Friday, June 26, 2015

Spotify


I like Spotify.  I can listen to nostalgic music and to new music.  I like finding new indie artists that make the kind of music I like.  My tastes are not in the mainstream.  I have often thought that Spotify was probably not artist friendly, but a couple of days ago I became sure of the fact when I learned of a band's issues with Spotify.  I know that the story is true as I know the band.

This week the band Smokey and the Mirror had their album Thin Black Line removed from Spotify because too many of their fans were listening to the album too many times. I was one of those fans. I attended the Album Fundraiser Concert for this album and wrote about it here.


This is their story dealing with Spotify.  The band told the story on their Facebook page.

We are a folk band. We get by on a shoestring. We raised just under $5000 from our fans to help record our last album, Thin Black Line. We put roughly $5000 of our own money into the album as well. It meant the world to us that so many folks cared enough to donate their hard earned money to our artistic endeavors. We went into the studio and made an album that we are proud of and that we felt honored the investment our fans made in us.


We released Thin Black Line on April 15th. We put a lot of time and energy into the decision to load our album onto Spotify. We listened to what other artists like Taylor Swift and Jason Isbell had to say against Spotify. We were with their viewpoint at first, but then we also started to notice fewer and fewer folks buying our CDs at shows. We even called our distributor, CD Baby, to ask a few questions about whether or not we should be on Spotify. We asked our rep, "Why should we have our music on Spotify?" She answered with a question, "Do you want your music to be heard by anyone under 30?" We caved. We made a 180 in our thinking about Spotify and got with the times.
The album came out on April 15th and was released on Spotify around that same time. We made a big push with our fans. 2500+ Facebook fans and roughly 4000 folks on our email list. We asked them to have a listen. Many of our fans were not Spotify members. Some of them wrote to us and told us that they were signing up for Spotify just so they could listen to our album and support our music. Even our favorite local bookstore, Nightbird Books, starting playing our album in the store. We were overwhelmed by the support. We still are overwhelmed. It has been so amazing to hear from folks who have truly enjoyed the album and have listened to it multiple times. Many folks admitted that they wouldn't have bought the CD but that Spotify gave them a way to listen to and fall in love with the album.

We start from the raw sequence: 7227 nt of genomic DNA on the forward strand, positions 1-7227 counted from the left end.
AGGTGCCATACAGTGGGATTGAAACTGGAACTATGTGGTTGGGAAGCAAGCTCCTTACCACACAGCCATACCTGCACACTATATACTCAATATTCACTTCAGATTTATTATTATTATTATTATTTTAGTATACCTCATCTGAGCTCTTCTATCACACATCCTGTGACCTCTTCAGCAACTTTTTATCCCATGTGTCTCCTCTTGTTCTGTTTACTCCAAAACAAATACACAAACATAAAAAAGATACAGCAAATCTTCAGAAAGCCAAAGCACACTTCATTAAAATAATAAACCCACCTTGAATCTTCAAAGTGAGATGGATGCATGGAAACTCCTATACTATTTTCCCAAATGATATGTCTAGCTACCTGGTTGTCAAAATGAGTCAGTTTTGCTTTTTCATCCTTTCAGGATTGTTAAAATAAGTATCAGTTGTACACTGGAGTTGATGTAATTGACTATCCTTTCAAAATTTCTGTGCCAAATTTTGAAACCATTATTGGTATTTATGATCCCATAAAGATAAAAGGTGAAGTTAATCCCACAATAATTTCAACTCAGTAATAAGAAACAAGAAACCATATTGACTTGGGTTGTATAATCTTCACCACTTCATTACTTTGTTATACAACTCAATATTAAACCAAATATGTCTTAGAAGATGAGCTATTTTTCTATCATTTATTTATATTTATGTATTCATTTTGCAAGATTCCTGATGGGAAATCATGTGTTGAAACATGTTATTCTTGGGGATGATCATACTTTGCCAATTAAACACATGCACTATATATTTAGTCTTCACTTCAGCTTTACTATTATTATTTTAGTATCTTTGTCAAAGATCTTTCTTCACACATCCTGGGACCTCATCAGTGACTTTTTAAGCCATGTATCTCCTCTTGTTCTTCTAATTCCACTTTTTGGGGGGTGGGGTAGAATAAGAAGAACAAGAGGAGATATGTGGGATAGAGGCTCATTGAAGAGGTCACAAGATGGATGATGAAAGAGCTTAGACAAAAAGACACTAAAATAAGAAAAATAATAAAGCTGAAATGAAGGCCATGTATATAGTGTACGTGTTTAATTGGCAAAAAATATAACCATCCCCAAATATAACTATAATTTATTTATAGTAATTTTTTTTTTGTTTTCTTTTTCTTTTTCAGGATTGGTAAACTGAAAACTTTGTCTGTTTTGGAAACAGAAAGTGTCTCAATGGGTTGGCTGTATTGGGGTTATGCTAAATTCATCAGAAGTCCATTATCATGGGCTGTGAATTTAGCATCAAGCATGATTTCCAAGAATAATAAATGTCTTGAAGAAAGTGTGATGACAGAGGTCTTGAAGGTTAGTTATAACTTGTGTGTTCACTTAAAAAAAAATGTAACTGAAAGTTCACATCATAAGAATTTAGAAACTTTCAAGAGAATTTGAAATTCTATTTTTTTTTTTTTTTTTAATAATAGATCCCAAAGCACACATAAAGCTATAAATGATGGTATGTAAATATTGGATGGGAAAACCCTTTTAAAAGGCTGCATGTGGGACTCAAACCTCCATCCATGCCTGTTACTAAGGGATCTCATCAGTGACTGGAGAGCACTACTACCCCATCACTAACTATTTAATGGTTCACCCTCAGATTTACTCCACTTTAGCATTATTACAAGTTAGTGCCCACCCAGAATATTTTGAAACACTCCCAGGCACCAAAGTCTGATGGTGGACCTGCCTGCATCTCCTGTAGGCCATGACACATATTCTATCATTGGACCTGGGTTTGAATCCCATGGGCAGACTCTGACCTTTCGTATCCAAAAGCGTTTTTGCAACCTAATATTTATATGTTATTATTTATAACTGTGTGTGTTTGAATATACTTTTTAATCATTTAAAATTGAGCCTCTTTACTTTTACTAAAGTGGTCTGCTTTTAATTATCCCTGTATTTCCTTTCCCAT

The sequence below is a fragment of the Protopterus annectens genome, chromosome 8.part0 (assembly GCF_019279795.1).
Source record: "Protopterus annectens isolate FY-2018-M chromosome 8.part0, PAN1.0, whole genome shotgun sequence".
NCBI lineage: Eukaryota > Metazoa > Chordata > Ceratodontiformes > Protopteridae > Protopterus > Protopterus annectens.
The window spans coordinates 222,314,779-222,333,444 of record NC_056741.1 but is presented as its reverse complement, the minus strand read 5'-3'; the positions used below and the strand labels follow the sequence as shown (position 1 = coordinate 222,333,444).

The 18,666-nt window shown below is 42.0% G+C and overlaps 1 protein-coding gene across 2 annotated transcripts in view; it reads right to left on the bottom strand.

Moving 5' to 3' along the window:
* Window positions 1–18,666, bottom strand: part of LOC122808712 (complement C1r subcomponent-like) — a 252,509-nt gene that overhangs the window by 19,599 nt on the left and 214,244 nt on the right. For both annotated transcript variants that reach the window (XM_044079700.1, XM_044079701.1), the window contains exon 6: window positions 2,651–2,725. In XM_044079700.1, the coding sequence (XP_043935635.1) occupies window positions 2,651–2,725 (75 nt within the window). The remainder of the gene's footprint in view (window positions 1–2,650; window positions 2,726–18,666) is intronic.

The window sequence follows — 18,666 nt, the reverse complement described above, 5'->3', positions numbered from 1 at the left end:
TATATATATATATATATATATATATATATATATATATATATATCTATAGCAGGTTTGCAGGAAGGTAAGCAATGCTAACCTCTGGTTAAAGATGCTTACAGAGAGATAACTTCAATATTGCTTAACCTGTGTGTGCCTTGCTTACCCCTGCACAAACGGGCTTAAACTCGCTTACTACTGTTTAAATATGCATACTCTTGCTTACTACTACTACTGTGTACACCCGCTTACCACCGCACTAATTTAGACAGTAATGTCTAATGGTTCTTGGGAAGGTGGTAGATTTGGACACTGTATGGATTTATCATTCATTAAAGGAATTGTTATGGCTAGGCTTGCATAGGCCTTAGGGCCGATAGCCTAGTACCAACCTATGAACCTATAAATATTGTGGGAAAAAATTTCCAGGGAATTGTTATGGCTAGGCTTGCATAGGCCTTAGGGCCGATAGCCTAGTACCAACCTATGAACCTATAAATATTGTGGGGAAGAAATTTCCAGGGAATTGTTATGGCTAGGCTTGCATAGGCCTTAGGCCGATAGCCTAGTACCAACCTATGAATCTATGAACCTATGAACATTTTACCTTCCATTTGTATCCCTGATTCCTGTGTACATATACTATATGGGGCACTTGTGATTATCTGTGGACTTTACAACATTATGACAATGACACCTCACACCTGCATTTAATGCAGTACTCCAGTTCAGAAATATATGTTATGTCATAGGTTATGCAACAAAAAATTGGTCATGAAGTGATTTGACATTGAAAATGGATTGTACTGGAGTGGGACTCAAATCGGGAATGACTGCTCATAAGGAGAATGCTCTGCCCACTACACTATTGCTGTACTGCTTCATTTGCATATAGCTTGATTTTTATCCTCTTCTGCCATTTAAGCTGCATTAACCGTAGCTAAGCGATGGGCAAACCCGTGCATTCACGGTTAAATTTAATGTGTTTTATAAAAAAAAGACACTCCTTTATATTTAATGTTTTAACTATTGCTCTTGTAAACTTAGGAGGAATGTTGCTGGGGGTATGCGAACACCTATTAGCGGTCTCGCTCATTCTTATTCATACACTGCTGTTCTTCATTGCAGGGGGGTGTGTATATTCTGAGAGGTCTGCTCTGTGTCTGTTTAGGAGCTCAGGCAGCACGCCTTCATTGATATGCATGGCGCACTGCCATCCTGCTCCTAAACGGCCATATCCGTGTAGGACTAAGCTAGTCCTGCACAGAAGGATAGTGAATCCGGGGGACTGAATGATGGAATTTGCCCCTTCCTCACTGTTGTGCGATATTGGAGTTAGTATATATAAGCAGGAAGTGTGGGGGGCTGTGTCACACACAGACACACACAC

Today we were notified by our distributor, CD Baby, that Spotify removed our album because they analyzed the listening data on our album and felt that it was excessive and that the listening was coming from a small group of listeners and/or the listeners were predominantly listening to our album more than other content on Spotify.

We were shocked. We inquired and it turns our that Spotify has removed our album and WILL NOT reinstate it. In our option it seems that Spotify is not working for independent artists.

Here is the explanation from CD Baby:

"Hi Bryan –
Spotify made the decision to pull the album in response to streaming activity that they determine to be abusive. This can happen if fans are encouraged to stream the album on repeat for long periods of time or something along those lines. Most digital music providers are ok with a lot of streams for indie content, but if a handful of users are just playing an album or track on repeat, which does not resemble normal listening behavior, they will remove the content to avoid financial losses. Royalties that are accrued by this kind of streaming will usually not be paid out if they are determined to be abusive.
Please let me know if you have any questions.
-Kevin"


As of today we had roughly 79,000 total plays of the songs on Thin Black Line. That is equivalent to the 4000 fans on our email list listening to the record 1.5 times. Does that seem excessive?
Just so you get an idea about the revenue from 79,000 listens it equates to roughly $474. Is this the financial loss that Spotify is worried about?

At this point it sounds like Spotify will not be paying the $474 in royalties from our listens. We can live with this, we will book another gig. But, it got us thinking, why would Spotify care enough to withhold such a small sum from a small time, independent band? It just doesn't feel right.

In the end, we are going to pull our other music from Spotify. They don't deserve it. They won't care, they have already made what they wanted from us. We spent the last 2 months trying to get our entire fan base to get interested in Spotify. Even if 100 of our 4000 fans signed up as new premium subscribers that is $12,000 of revenue (annualized) to Spotify, they are also opting to keep the $474 in royalties they would have had to pay out on our album listens. They WIN. Independent artists lose.